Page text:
Shifting Idioms: An Eggcornucopia

Ben Zimmer in the Oxford University Press blog:

Screenhunter_31_jul_26_1238In our last installment, I noted that the increasingly common spelling of minuscule as miniscule is not just your average typographical error: it makes sense in a new way, since the respelling brings the word into line with miniature, minimum, and a whole host of tiny terms using the mini- prefix. It might not be correct from an etymological standpoint, since the original word is historically related to minus instead of mini-, but most users of English don’t walk around with accurate, in-depth etymologies in their heads. (Sorry, Anatoly!) Rather, we’re constantly remaking the language by using the tools at our disposal, very often by comparing words and phrases to other ones we already know. If something in the lexicon seems a bit murky, we may try to make it clearer by bringing it into line with our familiar vocabulary. This is especially true with idioms, those quirky expressions that linger in the language despite not making much sense on a word-by-word basis.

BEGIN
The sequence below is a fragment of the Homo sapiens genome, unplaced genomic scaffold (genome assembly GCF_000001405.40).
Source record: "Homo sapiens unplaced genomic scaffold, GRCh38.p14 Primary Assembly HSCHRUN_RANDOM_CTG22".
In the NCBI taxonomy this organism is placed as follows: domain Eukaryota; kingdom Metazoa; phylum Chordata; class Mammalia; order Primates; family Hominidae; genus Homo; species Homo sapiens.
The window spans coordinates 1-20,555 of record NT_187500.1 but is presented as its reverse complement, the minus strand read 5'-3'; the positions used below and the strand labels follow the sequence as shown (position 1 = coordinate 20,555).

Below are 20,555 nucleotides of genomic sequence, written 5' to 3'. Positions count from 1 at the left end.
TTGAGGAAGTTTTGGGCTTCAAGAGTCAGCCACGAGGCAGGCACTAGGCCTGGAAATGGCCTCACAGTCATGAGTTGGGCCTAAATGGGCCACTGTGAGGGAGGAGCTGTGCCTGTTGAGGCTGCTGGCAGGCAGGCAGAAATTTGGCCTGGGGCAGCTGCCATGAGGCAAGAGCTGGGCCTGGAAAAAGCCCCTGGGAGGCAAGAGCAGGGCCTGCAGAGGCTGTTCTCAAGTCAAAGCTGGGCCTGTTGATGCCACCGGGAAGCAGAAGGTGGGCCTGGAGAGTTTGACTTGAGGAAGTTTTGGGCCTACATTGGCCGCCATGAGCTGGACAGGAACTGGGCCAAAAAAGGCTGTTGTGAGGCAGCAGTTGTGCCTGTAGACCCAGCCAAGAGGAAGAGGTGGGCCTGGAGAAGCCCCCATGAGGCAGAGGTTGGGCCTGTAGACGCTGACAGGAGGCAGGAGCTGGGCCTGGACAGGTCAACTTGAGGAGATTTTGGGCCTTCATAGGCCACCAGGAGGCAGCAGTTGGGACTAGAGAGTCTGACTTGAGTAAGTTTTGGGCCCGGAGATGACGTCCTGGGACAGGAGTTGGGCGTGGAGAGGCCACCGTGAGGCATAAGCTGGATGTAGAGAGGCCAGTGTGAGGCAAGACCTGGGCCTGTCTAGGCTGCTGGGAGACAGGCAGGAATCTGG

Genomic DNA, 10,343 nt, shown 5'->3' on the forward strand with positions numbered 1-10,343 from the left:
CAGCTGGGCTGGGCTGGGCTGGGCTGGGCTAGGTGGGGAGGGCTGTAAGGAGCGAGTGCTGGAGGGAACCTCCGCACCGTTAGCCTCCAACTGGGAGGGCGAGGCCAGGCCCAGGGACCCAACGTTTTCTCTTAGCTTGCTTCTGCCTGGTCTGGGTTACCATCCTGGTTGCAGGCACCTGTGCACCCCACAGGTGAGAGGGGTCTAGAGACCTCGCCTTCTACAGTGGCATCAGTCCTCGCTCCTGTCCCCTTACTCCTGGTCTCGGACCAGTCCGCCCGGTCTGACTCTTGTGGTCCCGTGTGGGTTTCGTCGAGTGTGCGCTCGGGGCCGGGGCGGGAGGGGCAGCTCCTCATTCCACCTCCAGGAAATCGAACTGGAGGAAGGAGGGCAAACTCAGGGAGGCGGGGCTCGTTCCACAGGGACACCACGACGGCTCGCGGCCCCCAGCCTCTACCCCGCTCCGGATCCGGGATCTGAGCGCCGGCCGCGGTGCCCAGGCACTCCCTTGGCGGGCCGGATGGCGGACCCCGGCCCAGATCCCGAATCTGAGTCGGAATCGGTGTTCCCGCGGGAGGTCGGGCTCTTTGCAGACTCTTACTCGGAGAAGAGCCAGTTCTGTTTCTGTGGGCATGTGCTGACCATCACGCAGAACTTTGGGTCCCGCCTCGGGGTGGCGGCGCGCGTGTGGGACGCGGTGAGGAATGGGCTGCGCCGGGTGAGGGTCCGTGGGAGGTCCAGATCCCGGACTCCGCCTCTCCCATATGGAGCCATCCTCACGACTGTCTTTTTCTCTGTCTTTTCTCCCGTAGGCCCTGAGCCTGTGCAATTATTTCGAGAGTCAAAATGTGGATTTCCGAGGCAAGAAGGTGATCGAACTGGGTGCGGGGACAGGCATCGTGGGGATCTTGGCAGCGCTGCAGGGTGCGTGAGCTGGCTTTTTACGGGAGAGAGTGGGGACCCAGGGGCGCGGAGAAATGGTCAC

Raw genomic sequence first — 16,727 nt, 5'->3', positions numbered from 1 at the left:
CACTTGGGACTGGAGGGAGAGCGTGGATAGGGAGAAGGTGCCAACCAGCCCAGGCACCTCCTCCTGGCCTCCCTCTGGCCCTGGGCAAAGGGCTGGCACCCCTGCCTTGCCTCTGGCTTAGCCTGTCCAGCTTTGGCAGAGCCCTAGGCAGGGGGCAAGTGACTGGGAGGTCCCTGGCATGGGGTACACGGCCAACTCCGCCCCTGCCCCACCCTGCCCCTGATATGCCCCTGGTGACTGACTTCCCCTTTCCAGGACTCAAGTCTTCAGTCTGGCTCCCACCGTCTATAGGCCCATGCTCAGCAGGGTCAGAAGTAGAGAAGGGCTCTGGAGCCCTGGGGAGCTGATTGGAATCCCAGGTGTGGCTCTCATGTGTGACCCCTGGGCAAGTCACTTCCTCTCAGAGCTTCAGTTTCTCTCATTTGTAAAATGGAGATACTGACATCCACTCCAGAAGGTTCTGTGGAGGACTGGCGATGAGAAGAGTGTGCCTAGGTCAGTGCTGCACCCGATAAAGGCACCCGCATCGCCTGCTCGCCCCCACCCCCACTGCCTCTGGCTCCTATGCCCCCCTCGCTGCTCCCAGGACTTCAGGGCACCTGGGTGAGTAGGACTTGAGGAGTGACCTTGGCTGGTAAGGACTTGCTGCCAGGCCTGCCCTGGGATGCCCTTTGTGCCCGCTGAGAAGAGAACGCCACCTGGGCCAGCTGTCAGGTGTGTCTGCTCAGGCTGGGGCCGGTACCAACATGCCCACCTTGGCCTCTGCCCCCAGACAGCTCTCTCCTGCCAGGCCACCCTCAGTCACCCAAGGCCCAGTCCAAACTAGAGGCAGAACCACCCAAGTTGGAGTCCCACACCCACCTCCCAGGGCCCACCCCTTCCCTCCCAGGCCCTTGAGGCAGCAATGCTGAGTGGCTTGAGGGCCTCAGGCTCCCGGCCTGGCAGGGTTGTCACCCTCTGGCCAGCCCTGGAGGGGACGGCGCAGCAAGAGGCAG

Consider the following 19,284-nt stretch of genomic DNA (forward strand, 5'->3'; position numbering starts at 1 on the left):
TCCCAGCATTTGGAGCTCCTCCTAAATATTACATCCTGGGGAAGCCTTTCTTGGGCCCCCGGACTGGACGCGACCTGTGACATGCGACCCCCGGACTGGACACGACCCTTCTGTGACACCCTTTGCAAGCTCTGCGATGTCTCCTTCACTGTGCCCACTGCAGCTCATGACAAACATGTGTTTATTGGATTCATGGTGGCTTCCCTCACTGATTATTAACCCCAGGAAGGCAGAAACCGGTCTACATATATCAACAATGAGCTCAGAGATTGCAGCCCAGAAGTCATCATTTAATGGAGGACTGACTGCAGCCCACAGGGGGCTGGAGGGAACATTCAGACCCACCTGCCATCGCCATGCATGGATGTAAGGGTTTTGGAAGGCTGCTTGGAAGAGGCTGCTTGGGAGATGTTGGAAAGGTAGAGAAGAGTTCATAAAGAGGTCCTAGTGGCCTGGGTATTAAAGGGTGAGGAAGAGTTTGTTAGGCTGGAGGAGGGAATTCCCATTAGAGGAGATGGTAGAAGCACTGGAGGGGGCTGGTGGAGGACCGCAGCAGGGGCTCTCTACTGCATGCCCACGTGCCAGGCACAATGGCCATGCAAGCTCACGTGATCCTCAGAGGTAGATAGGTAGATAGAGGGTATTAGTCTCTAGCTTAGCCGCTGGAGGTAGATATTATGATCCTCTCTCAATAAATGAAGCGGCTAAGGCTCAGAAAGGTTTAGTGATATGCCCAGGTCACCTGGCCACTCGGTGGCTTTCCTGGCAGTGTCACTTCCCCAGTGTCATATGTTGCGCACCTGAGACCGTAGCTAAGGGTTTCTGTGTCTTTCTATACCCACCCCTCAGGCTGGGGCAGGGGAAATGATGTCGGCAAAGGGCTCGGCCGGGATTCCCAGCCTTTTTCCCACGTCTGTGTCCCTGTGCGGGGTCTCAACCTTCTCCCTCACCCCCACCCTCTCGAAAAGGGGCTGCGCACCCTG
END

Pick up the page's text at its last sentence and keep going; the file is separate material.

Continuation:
Take the idiom free rein, meaning ‘freedom of action or expression.’ Our blog editor Becca Ford recently passed along the usage tip from Garner’s Modern American Usage, which advises that this is the correct form, not free reign. “The allusion is to horses, not to kings or queens,” Garner writes, “but some writers have apparently forgotten the allusion.”

More here.